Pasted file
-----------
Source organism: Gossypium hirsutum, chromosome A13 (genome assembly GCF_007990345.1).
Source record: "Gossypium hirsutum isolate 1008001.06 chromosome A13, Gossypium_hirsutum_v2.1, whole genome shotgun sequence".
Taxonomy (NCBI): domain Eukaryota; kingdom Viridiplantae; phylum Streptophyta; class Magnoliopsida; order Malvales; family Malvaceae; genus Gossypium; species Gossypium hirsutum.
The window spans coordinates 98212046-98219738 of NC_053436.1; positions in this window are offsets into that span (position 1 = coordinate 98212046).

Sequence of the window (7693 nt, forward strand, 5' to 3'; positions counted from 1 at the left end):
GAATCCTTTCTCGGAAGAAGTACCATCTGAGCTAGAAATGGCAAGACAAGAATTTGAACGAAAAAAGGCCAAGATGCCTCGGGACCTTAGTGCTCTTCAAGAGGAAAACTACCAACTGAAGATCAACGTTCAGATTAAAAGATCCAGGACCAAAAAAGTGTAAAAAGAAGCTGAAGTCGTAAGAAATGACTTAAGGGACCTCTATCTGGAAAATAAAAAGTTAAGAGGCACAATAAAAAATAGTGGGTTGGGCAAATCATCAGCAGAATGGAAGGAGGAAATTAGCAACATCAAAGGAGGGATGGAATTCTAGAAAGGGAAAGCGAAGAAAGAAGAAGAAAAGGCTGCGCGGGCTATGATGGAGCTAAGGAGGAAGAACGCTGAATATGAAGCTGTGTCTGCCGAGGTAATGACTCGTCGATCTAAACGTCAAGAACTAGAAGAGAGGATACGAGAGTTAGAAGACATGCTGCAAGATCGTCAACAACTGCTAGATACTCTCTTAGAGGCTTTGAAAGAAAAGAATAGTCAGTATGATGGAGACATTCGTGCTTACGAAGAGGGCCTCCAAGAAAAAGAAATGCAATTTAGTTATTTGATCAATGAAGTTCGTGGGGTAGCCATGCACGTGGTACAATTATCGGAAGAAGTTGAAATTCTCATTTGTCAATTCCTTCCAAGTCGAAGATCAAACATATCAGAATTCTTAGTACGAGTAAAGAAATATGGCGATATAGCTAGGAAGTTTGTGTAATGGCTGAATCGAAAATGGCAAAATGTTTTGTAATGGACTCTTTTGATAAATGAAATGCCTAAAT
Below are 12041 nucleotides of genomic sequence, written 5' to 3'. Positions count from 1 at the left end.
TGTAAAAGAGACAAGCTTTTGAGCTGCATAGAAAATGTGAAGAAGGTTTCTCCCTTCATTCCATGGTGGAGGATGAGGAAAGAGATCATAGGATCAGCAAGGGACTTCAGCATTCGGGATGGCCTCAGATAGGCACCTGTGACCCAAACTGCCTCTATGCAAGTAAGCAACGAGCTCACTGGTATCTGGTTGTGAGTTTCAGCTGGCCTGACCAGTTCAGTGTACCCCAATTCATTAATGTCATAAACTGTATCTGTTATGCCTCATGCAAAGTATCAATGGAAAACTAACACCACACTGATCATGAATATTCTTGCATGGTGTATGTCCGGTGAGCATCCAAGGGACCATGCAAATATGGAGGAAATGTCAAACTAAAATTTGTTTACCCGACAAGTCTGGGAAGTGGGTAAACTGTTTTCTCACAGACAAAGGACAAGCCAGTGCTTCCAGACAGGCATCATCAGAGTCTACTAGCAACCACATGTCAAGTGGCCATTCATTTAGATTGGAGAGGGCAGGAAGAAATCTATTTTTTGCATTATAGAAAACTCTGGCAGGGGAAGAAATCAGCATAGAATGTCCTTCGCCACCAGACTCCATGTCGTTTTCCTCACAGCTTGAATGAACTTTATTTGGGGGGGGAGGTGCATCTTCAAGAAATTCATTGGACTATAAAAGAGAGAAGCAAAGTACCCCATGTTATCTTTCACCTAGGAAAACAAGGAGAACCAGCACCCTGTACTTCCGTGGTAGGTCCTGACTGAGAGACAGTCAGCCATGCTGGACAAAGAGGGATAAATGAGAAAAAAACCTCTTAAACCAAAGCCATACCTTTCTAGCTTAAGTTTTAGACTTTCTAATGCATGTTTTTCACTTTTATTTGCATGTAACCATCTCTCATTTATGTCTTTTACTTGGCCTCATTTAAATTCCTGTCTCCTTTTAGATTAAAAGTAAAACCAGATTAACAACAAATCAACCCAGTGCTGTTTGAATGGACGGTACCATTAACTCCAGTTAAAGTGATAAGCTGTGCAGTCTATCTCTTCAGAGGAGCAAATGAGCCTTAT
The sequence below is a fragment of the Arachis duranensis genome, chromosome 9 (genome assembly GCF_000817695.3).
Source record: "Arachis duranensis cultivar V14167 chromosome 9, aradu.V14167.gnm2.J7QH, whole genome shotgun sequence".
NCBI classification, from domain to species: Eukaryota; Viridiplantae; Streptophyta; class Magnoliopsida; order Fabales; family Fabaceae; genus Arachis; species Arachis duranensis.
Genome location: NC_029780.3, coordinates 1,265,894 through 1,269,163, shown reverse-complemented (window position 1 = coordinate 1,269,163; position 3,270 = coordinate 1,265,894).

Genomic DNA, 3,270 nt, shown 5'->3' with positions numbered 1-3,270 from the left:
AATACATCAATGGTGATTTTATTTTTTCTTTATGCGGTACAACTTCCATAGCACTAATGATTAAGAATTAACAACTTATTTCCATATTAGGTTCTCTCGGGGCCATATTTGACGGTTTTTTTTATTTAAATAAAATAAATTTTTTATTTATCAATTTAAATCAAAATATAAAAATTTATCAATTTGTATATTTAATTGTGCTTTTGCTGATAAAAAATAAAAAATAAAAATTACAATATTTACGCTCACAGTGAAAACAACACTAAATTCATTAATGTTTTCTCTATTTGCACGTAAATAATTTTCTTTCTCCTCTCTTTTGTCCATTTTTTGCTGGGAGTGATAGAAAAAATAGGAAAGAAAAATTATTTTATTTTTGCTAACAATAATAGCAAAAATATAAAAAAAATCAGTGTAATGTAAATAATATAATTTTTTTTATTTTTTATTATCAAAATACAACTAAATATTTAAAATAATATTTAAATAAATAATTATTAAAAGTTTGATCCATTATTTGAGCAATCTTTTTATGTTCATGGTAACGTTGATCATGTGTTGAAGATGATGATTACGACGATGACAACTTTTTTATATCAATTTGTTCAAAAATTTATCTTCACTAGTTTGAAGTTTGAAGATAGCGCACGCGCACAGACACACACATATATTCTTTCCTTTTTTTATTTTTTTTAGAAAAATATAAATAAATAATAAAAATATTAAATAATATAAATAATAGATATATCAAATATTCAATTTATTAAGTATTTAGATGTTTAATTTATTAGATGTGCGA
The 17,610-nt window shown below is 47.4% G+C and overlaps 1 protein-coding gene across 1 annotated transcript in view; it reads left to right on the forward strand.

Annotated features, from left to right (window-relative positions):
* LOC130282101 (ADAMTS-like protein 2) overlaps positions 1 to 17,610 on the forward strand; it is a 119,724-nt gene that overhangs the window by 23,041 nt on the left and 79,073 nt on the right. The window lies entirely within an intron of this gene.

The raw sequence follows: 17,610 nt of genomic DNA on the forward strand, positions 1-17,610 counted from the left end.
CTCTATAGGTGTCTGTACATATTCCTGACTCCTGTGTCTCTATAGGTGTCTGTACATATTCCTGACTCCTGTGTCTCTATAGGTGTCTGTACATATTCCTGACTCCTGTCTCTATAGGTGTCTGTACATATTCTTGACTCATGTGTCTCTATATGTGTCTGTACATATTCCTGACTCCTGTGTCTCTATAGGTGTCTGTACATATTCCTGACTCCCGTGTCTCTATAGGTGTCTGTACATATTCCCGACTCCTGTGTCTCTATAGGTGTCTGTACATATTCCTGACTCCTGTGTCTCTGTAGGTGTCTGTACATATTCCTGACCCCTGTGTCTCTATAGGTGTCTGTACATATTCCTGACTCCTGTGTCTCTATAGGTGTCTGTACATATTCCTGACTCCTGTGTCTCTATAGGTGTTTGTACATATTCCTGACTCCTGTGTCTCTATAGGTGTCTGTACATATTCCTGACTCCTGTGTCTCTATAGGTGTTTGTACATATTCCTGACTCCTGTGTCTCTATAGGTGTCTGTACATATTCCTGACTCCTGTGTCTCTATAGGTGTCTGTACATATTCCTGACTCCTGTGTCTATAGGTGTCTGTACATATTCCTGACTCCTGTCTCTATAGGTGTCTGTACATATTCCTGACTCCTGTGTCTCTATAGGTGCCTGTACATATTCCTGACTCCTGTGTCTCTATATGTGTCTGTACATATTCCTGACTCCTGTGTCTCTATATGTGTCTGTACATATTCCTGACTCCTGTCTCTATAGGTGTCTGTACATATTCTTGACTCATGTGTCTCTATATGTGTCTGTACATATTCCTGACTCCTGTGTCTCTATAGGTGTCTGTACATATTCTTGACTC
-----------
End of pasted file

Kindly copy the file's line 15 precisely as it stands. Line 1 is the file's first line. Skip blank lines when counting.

The 17,610-nt window shown below is 47.4% G+C and overlaps 1 protein-coding gene across 1 annotated transcript in view; it reads left to right on the forward strand.